Some Awesome Ways To Approach A Remix

The idea of a remix has existed since electronic music became famous decades ago. With so many producers working with samples of already existing music, it makes sense that you can record a popular song with the artist’s permission and remix it into your own creation. Just as many emerging artists are famous or recognized by covering other music, whether on YouTube or SoundCloud, producers have a foot in the door by remixing. A popular song is released, and then an aspiring producer gives it a new and exciting reinvention. Since the song is already popular, the Remix gets a lot of attention, especially if it is good. But since the art of remixing has become so important, it’s hard to stand out. And for producers who are new to remixing, it’s hard to know where to start. Whether you’re an experienced remixer or just received your first batch of stems, we’ve outlined five smart ways to approach a Remix to get you noticed.

1. Mood Flip

If the song you want to remix contains major chords and a feel-good vibe, you can start remixing it by flipping it right away. Make the progression of minor chords and add some dark elements to the mix. This technique ensures that you really explore your own path in your Remix, and not just retouching what already exists. But if you take this approach, remember why you like the song in the first place. If you make an extremely depressing joyful song, people can be turned off by the extreme change of mood. You can work at the other end of the spectrum, but remember what made the song magical in the first place.

2. Perform a scan from

Some of the best remixes are the most minimal. Let’s say you have a lively and lively rock song with distorted guitars and loud acoustic drums. Now remove all rock instruments, replace chord progressions with an ambient synthesizer, and dip the vocals into reverb — maybe even with a Lo-Fi filter. Suddenly you have something much more atmospheric with a whole new life. While Fans of the original song might be surprised, others might like it for the first time.

3. It beef up

Now, if you do not want to choose the minimum approach, you can always choose The “Beef Up” approach. Essentially, you leave the song mostly intact, but make it stronger, wider and harder. Again, suppose you’re remixing the same rock song. Add stomping electronic drums under the already noisy acoustic drums; double distorted guitars; add synth lines to mimic melodies; make multiple layers of vocals. This approach requires a very good mixer to ensure that the peak is not out of control, but you, the producer, can record a song already in progress and make it even more difficult.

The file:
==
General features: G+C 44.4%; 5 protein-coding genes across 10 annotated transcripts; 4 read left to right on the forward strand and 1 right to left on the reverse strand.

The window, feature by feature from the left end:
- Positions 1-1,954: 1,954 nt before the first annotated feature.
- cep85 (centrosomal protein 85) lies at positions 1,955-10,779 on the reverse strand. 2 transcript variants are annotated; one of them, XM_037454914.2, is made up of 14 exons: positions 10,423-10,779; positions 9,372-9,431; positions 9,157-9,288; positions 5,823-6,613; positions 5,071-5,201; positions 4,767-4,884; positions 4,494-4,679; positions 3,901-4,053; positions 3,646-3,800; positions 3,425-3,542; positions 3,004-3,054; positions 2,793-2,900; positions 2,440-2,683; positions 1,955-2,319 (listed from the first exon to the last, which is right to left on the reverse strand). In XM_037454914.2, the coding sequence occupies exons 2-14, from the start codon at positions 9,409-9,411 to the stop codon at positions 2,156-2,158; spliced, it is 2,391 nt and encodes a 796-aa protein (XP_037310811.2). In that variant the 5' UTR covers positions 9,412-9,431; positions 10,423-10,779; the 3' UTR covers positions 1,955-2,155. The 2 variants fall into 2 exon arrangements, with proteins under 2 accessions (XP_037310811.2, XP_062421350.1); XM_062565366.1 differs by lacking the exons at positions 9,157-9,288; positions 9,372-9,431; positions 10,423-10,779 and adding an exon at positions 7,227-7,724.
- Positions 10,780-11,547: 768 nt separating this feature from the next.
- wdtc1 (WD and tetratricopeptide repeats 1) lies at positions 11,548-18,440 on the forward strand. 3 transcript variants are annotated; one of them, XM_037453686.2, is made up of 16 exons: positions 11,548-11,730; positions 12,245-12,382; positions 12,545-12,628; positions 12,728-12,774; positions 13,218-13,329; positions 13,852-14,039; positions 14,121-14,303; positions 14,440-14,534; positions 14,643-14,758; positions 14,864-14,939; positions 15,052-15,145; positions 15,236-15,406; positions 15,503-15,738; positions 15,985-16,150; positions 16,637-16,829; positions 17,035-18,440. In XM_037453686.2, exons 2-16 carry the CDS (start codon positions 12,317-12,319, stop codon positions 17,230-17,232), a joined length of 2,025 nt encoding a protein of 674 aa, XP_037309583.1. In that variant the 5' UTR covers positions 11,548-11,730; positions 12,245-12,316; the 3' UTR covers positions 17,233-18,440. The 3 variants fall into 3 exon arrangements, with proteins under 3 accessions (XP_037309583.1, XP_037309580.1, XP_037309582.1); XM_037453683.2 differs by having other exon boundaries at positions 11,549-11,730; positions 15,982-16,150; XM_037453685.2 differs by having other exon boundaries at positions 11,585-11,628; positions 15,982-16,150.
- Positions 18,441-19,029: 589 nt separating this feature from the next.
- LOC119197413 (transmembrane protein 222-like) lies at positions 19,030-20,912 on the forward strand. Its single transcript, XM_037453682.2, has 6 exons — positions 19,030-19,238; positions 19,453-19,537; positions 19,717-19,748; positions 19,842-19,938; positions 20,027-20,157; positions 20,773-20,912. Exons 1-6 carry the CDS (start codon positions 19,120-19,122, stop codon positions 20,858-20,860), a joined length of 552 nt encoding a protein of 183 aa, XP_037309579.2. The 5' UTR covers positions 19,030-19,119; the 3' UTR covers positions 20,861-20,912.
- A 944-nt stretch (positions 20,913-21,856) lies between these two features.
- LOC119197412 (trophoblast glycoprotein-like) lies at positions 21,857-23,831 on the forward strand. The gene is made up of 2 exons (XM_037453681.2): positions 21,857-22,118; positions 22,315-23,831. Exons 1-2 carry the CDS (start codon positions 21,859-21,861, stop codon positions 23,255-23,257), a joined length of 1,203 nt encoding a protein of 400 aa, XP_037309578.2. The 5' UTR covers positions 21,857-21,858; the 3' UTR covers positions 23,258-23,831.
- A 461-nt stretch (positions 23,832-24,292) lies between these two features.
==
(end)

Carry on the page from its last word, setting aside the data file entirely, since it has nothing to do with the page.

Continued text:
4. Play with Tempo and pitch

It is very common for a Remix to have a different Tempo than the Original. For Techno and Trance music, producers almost always do it faster. For Downtempo and Ambient producers, they slow down. When you get a new batch of stems to remix, there are endless possibilities to create. But one way to really make sure you’re doing something unique is to extend the time. For example, you can take the main vocal rod, and Pitch an octave down to put the song at halftime. You could do the same by setting it up and putting the song in double time. Both will fundamentally change the original song, so you should think about how far away you are from the original Tempo/pitch. However, if you can make a big change in tempo and/or pitch, you have room to really do something original.

5. Restructure and rewrite

If you are remixing a song that has a “verse, Chorus, verse, Chorus, Bridge, Chorus” structure, first try disabling this order of the bat. You can bridge to the Chorus or the second Stanza to The Intro. And if you really want to challenge yourself, write each movement of the song on small pieces of paper and choose from a hat your new order! You can also do this with texts. Another popular effect when remixing is Reverse. Do you have a cool lead melody? Turn it over. There is no reason why you should keep a Remix structure exactly like the original. In fact, some of the best remixes change the order in which certain themes are presented to you. You can even launch your entire Remix from the deck.

Conclusion

There is no “right” or “wrong” way to approach a Remix. However, it is easily predictable, and when Fans of the original song give their work a Chance, they want to be excited and challenged by their Remix. You can play with all the methods listed above. Sometimes it really helps to have more than one Remix so you can really turn a song on and off. You can start with method # 2, but you decide after that you want to follow method #3. And of course, the mixing and adaptation of certain methods is encouraged. For example, you can use both method 1 and method 5 in the same Remix. The most important part is that you stay true to your sound while maintaining a sense of respect for the Original. Otherwise, experiment as much as you want and have fun!

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